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Comment Re:Moore's Law ended years ago, for many (Score 1) 121

Depending on the specific problem, with number-crunching big databases you may be running into the limits of Amdahl's Law, not Moore's.

If part of the algorithm is inherently serial (ie, can't be parallelized), then that's going to be the bottleneck no matter how many cores you throw at it (although faster memory and I/O may help). CPU clock speed has been stuck around 2-4 GHz for many years now, throwing more transistors at the problem isn't going to help much. What we need there is not more transistors but faster ones, which means moving away from silcon to e.g. GaAs or micro vacuum tubes or whatever. One 1-THz CPU will blow away 250 4-GHz CPUs (memory bandwidth permitting) because it gets around Amdahl's Law.

Comment Re: drone ship landings require a lot less fuel? (Score 1) 101

Oh, well, if reddit users say it is so, then it must be true. [eye roll]

Argument from authority? Really?

The "east takes you up" phrasing is just a handy mnemonic for epicycles, which are a useful (in some cases) simplification of elliptical orbits (which is what a circular orbit becomes if perturbed). Fairly useless for accurate orbital modelling, or for (significantly) suborbital trajectories. (Both of which apply if you're trying to land a booster on a barge or parking lot.)

Comment Re: drone ship landings require a lot less fuel? (Score 1) 101

Oh really?

Explain highly elliptical (eg cometary) orbits then.

Orbit is a freefall where the horizontal* component of speed at apoapsis is sufficient to avoid hitting the source of gravity at or near periapsis. The first stage booster doesn't come anywhere near fast enough at its apogee.

*horizontal: i.e, perpendicular to a line drawn between the object and the center of gravity of the system.

Comment Math error someplace - twins (Score 1) 142

Since the incidence of identical (monozygotic) twins is a lot higher than that (about 3 per 1000 births)(for fraternal twins it's even higher), there's a math error someplace. Possibly in the assumptions.

The bad news for law enforcement is that not only will identical twins match on facial recognition (barring some environmentally caused disfigurement, eg scars), they'll also match on DNA evidence. (They won't, however, match on fingerprints.)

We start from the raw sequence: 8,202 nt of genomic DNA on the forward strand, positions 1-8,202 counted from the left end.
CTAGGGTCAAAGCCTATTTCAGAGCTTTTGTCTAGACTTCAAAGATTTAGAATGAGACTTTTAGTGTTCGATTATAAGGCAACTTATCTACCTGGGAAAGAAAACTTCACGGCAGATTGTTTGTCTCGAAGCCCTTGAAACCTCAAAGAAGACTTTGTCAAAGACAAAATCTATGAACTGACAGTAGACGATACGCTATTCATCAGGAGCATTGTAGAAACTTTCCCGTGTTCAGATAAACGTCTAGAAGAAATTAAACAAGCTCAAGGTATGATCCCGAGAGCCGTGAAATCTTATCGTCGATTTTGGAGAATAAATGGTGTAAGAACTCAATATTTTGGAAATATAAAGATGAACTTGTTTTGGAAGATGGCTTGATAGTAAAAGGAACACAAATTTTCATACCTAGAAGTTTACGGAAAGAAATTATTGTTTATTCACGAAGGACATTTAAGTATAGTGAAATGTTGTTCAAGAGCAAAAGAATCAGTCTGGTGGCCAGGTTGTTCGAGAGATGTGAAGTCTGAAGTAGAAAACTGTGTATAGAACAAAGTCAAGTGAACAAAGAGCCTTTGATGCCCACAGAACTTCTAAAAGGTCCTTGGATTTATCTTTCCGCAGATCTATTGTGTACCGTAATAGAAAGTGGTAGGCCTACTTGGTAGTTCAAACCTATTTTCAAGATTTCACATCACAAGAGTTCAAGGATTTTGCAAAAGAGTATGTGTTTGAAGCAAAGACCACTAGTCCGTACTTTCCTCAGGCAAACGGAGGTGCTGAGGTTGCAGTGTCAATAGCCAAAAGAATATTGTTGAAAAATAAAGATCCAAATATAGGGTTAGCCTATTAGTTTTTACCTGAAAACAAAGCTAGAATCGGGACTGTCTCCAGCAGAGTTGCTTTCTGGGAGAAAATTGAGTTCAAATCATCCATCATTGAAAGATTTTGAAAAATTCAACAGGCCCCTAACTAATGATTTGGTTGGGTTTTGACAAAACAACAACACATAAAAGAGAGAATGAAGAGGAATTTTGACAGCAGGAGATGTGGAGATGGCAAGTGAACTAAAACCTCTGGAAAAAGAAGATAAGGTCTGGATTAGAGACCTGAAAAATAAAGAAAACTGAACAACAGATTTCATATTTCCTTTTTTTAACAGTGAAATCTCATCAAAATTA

Comment To quote Gerard O'Neill... (Score 1) 306

"Is the surface of a planet really the right place for an expanding technological civilization?" -- O'Neill, 1969

Earliest source of this quote is widely claimed to be an interview by Stewart Brand in 1975. His (O'Neill's) paper on space colonization appeared in Physics Today in 1974. The original question seems to have been raised (in 1969) by O'Neill in a freshman physics course he taught at Princeton.

The students decided on the answer "no".

Comment Re:Just Stop Having the Hugos (Score 1) 702

The people in charge of them have no respect for the voting public and vice versa.

Wow, a few misconceptions to clear up here.

The people in charge of the Hugos (ignoring the SMOFs*) are the people running the particular WorldCon in the year that they're awarded. Which is to say, they're the folks responsible for running the nomination procedures, the voting, tallying the votes, etc, all within the "constitution" of WorldCon itself (which rules are, by design, NOT easy or quickly changed.) These people are in turn chosen by the "voting public" at a prior WorldCon as (part of the) con committee associated with a city competing to host the con that year. Oh, they're also responsible for the design and manufacture of that year's Awards (within certain constraints; the spaceship is a must).

This is NOTHING AT ALL like the professionally-run, for-profit cons like ComiCon. (In many ways its more fun -- no ridiculous lines, no charging for autographs or pictures, room parties and bid parties, ...)

The "voting public" comprises, for the sake of nominations, anyone who has purchased a supporting or attending membership for the con. Actual voting (which also includes voting on a couple of other awards and the location of the next worldcon) is limited to those with an attending membership (although you don't have to show up, voting is by mail/email beforehand). If you want to vote on WorldCon business matters (like changing rules), you have to show up and attend the business meeting.

(* SMOF -- Secret Master Of Fandom. It's a long-running joke.)

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